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Belief in God?

So on the way in this morning, I had a realization that there's some inaccuracy in talking about "belief" in God. (As in "I believe/don't believe in God.") We talk like this as Christians, but I submit that no less a final authority than the Bible speaks differently(I'll have to explain that separately). The use of the phrase "I don't believe in God" is primarily found among those who doubt God's existence and who get into discussions about Him in which they are refreshingly, albeit heart-wrenchingly, honest about their stance against "belief". In spite of their firm position, I submit that there's a more logically accurate declaration that paints a clearer picture. This would be the statement, "I don't recognize God." I ask the reader to consider that such an individual, despite the amount of thought they put into their position, can only refuse to recognize God when confronted with the conviction of those that know Him. Let me unpack this.

Let's say there are horses running all over my country, I don't say I believe in horses. I recognize that there are such things as horses. Now, if I'm in a country without horses, and have never seen one, but hear others talk about their experiences with horses, I wouldn't say I don't believe in horses, but that I've never seen a horse. It wouldn't make sense for me to say I don't believe in horses. Furthermore, if I were in a conversation with those that have horses in their yard, but I had never seen a horse, I wouldn't approach them and question their understanding of horses, because it's not a matter of opinion that horses are real. I might have difficulty with the facts (imagine never seeing a horse, then seeing one for the first time.) But even if horses are not part of my experience, the experience of those in the horse country trump mine.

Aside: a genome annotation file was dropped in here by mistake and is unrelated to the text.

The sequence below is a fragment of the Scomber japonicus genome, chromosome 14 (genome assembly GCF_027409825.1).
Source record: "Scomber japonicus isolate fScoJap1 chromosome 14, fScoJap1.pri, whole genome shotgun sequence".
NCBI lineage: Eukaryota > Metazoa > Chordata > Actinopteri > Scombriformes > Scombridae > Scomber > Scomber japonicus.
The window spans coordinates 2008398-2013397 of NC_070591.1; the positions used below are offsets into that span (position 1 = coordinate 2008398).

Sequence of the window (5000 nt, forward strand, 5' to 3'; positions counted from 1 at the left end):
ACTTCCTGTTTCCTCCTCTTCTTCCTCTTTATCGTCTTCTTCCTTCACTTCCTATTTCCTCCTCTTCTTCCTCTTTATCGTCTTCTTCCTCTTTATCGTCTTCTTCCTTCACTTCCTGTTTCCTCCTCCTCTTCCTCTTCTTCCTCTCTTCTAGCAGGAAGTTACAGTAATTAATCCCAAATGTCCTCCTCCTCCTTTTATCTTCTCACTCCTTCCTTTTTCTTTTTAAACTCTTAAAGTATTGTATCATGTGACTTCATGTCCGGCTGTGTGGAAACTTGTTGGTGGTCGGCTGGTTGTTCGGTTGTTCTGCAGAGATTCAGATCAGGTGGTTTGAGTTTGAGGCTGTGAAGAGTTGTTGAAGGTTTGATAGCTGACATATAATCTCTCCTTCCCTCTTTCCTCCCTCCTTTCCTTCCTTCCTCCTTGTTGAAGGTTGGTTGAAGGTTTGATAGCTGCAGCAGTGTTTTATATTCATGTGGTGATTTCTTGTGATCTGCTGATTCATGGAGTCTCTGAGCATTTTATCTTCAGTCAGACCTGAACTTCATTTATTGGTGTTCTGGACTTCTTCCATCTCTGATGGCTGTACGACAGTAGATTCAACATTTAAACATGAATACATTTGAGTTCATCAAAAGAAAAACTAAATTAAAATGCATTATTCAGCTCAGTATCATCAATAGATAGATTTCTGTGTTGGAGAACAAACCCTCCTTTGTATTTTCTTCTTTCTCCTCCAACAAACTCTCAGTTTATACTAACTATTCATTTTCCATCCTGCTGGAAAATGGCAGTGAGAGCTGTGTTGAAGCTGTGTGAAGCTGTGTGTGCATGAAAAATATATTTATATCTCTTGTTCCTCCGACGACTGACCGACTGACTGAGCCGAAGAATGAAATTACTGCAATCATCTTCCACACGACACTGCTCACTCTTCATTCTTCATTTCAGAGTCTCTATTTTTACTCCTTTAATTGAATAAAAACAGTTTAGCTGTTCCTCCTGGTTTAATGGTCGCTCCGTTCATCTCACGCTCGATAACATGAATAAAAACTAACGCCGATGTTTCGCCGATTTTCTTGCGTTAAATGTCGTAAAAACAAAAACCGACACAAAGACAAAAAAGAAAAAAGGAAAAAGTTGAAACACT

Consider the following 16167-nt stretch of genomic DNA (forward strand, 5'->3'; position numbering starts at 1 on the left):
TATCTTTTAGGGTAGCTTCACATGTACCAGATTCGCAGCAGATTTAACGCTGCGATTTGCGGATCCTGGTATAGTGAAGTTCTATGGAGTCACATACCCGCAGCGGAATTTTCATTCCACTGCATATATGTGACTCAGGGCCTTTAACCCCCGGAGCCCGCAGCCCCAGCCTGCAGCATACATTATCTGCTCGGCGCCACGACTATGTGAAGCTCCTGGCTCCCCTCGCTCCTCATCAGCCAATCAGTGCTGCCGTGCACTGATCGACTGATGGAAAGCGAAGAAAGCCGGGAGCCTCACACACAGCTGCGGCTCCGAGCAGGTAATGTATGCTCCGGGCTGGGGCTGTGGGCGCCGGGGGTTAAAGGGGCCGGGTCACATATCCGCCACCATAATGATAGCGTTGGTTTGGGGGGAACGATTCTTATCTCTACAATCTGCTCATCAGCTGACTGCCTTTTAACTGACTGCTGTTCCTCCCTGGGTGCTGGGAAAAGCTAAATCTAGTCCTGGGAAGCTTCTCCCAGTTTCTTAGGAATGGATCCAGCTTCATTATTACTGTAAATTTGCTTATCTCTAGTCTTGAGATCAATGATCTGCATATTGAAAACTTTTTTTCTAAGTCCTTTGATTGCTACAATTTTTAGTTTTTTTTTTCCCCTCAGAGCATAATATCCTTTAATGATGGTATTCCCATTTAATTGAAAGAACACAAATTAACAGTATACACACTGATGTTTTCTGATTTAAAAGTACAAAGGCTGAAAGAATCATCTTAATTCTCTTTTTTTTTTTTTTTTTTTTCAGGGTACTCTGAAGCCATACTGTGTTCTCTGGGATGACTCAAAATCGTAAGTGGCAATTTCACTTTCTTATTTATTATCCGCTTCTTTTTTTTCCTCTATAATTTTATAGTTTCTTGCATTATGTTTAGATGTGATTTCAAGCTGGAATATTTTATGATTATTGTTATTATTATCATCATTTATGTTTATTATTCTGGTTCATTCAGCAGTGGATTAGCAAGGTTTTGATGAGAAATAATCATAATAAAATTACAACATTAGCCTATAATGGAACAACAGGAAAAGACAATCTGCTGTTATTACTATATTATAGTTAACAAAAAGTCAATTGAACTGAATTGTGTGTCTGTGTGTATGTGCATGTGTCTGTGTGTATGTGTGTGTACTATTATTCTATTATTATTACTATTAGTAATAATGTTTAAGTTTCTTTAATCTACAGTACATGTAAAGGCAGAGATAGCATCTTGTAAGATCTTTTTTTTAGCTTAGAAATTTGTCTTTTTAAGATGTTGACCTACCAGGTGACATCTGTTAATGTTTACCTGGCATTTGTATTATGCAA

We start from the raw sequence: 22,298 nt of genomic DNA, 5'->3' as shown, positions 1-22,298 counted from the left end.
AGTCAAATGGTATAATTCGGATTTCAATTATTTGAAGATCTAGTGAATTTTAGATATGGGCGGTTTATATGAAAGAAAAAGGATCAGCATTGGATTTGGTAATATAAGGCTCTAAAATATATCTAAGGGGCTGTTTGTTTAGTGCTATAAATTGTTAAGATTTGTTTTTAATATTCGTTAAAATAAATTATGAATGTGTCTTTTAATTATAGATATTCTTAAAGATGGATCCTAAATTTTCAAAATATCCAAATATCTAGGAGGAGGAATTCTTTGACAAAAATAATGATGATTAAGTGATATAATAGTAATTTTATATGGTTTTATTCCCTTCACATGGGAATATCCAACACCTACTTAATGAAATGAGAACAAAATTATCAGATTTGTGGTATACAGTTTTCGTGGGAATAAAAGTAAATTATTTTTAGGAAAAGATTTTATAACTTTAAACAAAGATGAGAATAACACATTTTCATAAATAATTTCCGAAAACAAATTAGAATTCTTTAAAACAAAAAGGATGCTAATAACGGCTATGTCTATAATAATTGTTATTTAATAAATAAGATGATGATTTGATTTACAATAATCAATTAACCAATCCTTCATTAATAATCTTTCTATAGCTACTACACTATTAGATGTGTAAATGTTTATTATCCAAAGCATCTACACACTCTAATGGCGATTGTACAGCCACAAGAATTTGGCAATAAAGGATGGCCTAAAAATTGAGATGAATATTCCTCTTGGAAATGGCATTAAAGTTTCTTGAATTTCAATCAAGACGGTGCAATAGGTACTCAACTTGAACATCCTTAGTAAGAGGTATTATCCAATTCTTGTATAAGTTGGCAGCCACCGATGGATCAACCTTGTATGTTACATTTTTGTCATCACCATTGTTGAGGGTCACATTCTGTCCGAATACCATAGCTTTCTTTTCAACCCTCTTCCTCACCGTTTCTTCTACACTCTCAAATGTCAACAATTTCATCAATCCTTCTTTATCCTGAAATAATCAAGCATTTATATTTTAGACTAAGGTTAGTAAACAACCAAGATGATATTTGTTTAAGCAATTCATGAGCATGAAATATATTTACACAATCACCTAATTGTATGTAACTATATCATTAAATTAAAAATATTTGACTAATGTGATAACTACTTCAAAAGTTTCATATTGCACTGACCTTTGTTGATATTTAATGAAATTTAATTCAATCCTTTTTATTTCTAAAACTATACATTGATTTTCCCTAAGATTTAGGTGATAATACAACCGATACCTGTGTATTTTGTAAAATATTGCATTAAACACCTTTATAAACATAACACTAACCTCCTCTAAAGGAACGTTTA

Let me go a step further. The existence of God is only purposefully deniable. That is to say, you can only willingly, deliberately deny or refuse to look into the existence of God. The proposition of James 1:17 is that "Every good and perfect gift comes down from the Father of lights, in who does not change like shifting shadows." That means, every time you or I smile, we are exemplifying the recognition of something good. There is a recognition of this good by every living creature, albeit with differing levels of appreciation. Those that have encountered God attribute those things, based on James 1, to Him. Anything that you can touch, taste, smell, see or hear, if it's good, they would say, it's from God. If I have a box of Nerds lying on my desk, and I didn't know where it was from, I couldn't deduce that it was from no one(although that could, I guess be a reasonable statement in a manner of speaking.) What I can't do is refute the experience of those that have seen a man going in and out of a classroom leaving similar treats on the desks of others. There explanation is simply more robust than mine. And, it logically explains where my candy came from. I would accept their explanation because they have more information.

For your consideration: If there are those who live in a heavenly kingdom, and who know the living God, isn't their knowledge and experience something that I, if I were a resident of a seemingly godless country, would need to look into, rather than patently deny?

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